5. Insist that New Orleans be rebuilt -- under the direction of those who have lived there for generations, not at the behest of big developers or carpetbagging profiteers like Halliburton. To that end, let's passionately support grassroots organizations in the region like Community Labor United, Southern Empowerment Project and Project South. And let's help any evacuees who relocate to our areas get politically organized, so they can stay involved in the process.

6. Help rebuild the Gulf Coast on a visionary, environmentally sustainable basis. (On worldchanging.com, Alan AtKisson makes a beautiful, well-reasoned and comprehensive case for rebuilding New Orleans as a model "green city.") All of our environmental sustainability, environmental justice and eco-business networks can unite to make this happen.

7. Launch a national network of individuals to help secure from all levels of government properly funded reconstruction and evacuee support. (We are gathering signatures for such an effort at ellabakercenter.org.) Let's push our mayors and city councils to pass Sister City ordinances in solidarity with New Orleans and other hurricane-ravaged towns; to make evacuee support a yearly budget item, through the entire decade of rebuilding, if need be; to appoint a paid ombudsman to support local evacuees and to coordinate information flow with Louisiana and Mississippi officials.

8. Call for National Guard troops to be returned from Iraq, especially those from Louisiana and Mississippi. The Katrina aftermath shows how much we need our disaster relief forces to be home, in the United States. Let's tie, with a thousand strings, progressives working in the recovery effort to the anti-war movement. (The United for Peace & Justice statement, The Gulf Wars, makes a convincing case for common ground.)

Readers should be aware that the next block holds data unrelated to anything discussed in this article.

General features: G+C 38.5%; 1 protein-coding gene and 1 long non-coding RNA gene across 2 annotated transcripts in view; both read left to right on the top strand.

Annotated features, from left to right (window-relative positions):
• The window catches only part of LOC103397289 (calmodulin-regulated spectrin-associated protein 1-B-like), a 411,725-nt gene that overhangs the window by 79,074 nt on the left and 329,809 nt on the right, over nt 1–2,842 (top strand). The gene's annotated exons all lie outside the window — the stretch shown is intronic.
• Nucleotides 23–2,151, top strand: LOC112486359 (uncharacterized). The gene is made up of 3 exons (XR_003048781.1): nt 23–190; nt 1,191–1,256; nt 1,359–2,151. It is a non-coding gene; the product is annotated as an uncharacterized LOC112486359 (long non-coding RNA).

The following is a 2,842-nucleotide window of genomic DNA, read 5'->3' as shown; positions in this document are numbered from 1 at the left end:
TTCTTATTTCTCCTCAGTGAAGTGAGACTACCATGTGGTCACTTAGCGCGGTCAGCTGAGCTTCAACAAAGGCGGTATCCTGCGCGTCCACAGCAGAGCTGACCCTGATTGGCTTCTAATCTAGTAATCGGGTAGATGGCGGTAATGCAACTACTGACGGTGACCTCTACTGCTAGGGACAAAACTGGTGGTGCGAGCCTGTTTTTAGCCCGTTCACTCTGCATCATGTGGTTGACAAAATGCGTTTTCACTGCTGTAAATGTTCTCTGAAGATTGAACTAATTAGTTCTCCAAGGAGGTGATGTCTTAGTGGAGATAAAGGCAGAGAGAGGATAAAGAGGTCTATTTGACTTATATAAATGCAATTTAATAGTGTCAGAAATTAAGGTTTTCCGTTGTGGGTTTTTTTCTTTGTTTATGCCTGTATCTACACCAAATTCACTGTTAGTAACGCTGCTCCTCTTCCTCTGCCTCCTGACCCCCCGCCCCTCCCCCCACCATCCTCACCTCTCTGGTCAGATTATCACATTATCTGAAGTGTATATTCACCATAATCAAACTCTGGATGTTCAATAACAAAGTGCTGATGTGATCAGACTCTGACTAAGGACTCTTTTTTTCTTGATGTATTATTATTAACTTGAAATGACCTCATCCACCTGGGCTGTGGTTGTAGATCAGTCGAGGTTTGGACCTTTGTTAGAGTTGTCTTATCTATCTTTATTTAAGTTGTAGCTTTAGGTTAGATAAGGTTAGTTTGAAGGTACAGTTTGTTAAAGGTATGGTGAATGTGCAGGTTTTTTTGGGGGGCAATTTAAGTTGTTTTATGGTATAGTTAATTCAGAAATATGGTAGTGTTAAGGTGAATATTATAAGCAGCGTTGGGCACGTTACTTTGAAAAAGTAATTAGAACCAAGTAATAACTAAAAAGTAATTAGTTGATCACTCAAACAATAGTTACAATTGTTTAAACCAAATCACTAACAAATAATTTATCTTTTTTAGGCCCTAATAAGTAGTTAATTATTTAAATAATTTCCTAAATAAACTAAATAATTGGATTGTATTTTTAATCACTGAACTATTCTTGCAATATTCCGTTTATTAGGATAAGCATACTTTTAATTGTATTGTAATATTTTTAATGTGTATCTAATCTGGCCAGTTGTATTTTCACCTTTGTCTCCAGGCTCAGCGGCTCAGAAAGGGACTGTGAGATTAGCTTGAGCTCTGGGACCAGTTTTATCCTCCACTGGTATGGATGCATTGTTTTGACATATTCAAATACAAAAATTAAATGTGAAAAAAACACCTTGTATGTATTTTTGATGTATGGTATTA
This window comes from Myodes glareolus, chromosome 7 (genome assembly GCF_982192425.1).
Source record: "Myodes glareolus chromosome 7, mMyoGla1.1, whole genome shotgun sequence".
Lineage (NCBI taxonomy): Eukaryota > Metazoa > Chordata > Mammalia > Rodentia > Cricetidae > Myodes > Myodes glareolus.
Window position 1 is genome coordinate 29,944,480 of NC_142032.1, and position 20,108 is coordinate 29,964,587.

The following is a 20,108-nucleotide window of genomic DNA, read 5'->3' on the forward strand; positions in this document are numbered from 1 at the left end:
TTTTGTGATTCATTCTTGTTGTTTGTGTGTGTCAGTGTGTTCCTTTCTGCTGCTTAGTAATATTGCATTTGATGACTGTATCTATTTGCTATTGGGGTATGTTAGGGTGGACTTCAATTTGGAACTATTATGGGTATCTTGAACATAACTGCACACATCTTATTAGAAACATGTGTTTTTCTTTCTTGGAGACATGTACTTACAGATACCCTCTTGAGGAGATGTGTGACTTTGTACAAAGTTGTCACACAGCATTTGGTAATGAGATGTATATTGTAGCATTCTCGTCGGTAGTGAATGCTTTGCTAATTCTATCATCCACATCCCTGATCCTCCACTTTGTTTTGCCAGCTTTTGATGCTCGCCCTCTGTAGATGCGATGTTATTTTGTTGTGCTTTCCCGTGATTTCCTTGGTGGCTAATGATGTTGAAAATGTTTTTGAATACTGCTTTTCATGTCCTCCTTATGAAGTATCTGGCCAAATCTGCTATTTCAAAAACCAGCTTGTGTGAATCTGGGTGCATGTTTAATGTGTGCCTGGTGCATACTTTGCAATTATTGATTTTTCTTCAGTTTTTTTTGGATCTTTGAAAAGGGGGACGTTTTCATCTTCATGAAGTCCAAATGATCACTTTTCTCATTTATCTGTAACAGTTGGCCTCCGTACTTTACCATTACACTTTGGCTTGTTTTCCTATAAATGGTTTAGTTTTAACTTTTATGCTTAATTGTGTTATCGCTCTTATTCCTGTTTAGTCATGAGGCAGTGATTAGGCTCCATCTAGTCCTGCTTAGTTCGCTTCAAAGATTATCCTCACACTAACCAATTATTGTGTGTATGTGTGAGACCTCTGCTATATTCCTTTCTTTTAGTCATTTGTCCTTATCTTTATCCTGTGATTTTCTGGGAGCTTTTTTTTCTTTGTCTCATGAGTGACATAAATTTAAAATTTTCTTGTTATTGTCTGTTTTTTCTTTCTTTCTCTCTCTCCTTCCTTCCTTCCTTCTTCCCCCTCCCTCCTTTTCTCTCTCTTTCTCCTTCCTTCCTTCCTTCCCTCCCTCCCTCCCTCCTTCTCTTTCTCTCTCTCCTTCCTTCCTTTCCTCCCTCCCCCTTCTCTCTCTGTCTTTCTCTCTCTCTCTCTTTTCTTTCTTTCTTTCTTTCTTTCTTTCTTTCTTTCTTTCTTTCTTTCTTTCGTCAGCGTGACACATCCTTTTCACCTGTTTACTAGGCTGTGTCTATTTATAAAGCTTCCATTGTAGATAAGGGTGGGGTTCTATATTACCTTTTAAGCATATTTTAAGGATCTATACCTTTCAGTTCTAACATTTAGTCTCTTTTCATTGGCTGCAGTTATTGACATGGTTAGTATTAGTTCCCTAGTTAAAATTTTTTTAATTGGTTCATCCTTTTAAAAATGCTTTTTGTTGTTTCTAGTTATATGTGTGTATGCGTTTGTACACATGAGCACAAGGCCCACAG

9. Wage a war against forgetting. We must not let Big Media or the Right orchestrate amnesia by pushing this tragedy to the back pages. We deserve levels of ongoing media attention that match and exceed 9/11. Every writer, filmmaker and artist must share this shameful story: a hurricane came, and America left its poor, black and disabled people behind to die. We must sear that fact into the country's memory. This catastrophe and its lessons must become part of the national legend. Only then can we be assured that the mindset that permitted it will never again lead this country.

We could not save those who died needlessly on Mississippi rooftops and in Louisiana attics. But we still have time to rescue America. Taking these steps -- and dozens more like them -- are the best ways to honor the dead. Through bold action, we just may find the gift in this hideous, grievous wound.

Van Jones is the national executive director of the Ella Baker Center For Human Rights. He also serves on the boards of the Apollo Alliance, Bioneers, Rainforest Action Network, Circle of Life and the Vasconcellos Legacy Project.